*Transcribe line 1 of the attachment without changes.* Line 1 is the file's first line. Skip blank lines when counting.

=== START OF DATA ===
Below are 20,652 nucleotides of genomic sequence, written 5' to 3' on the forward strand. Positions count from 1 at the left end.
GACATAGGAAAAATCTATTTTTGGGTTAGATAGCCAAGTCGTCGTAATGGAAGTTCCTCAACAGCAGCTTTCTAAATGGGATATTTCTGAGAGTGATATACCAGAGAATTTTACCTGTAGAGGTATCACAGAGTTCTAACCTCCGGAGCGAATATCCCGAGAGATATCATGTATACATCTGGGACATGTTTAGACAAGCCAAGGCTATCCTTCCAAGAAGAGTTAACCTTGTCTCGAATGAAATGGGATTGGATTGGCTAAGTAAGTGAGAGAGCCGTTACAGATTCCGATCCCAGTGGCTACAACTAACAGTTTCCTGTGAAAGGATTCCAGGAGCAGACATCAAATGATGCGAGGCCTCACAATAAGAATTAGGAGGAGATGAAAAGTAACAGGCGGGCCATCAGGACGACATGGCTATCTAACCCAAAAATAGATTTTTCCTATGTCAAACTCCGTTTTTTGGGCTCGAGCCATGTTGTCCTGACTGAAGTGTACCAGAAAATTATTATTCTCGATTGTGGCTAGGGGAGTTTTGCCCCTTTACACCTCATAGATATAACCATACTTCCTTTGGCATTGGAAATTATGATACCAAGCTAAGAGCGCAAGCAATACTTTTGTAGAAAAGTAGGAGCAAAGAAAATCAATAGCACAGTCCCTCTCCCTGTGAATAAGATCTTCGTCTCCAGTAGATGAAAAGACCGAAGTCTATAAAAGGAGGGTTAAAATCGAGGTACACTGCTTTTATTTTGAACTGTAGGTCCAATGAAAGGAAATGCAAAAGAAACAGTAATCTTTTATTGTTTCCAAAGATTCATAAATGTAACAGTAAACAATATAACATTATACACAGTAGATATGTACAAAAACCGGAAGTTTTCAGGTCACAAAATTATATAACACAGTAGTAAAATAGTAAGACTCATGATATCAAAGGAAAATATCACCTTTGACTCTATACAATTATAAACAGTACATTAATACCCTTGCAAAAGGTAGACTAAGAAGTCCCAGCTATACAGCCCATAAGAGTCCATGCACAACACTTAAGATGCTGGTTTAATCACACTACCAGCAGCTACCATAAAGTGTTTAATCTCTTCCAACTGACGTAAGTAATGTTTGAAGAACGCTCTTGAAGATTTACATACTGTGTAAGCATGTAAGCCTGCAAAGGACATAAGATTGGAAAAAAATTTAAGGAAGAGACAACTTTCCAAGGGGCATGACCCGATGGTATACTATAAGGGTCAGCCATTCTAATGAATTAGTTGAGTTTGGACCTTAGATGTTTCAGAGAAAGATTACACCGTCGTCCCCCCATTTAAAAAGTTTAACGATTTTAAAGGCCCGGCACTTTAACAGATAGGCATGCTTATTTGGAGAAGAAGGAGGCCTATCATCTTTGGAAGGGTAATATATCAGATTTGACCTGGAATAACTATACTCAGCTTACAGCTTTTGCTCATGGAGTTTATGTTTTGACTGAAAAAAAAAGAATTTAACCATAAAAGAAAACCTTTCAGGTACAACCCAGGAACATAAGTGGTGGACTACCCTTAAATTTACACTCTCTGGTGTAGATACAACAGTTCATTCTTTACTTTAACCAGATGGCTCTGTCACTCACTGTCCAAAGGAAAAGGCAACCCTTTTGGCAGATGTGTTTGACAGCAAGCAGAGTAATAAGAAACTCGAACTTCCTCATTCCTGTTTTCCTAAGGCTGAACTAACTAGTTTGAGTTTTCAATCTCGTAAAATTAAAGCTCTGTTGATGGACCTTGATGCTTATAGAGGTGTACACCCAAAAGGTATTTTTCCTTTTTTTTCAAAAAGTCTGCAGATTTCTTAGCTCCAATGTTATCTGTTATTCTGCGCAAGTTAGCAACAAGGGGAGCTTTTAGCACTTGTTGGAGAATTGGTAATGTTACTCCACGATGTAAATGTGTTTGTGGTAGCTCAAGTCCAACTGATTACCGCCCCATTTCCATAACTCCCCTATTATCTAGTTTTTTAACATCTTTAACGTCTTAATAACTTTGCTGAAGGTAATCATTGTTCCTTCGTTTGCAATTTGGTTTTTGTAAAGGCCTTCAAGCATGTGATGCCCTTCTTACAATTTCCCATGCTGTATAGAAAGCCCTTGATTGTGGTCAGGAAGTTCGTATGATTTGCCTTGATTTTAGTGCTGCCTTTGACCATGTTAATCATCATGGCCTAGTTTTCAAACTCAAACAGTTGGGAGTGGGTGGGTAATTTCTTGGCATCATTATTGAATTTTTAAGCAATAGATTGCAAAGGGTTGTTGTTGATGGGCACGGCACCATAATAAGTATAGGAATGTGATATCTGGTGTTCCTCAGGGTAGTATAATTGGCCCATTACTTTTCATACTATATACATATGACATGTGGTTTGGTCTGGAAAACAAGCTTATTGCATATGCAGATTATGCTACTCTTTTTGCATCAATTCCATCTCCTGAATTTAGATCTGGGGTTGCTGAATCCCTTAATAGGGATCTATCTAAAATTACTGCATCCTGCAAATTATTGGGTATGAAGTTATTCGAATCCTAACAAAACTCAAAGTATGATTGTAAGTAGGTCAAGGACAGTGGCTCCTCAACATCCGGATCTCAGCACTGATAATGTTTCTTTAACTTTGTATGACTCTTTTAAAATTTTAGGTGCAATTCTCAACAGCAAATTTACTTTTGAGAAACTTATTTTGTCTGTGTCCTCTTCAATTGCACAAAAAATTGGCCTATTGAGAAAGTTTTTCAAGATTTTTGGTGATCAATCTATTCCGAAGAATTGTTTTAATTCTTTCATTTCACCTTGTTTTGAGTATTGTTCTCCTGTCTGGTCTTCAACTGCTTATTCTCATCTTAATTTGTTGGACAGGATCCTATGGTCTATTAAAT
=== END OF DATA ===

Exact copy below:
Below are 20,652 nucleotides of genomic sequence, written 5' to 3' on the forward strand. Positions count from 1 at the left end.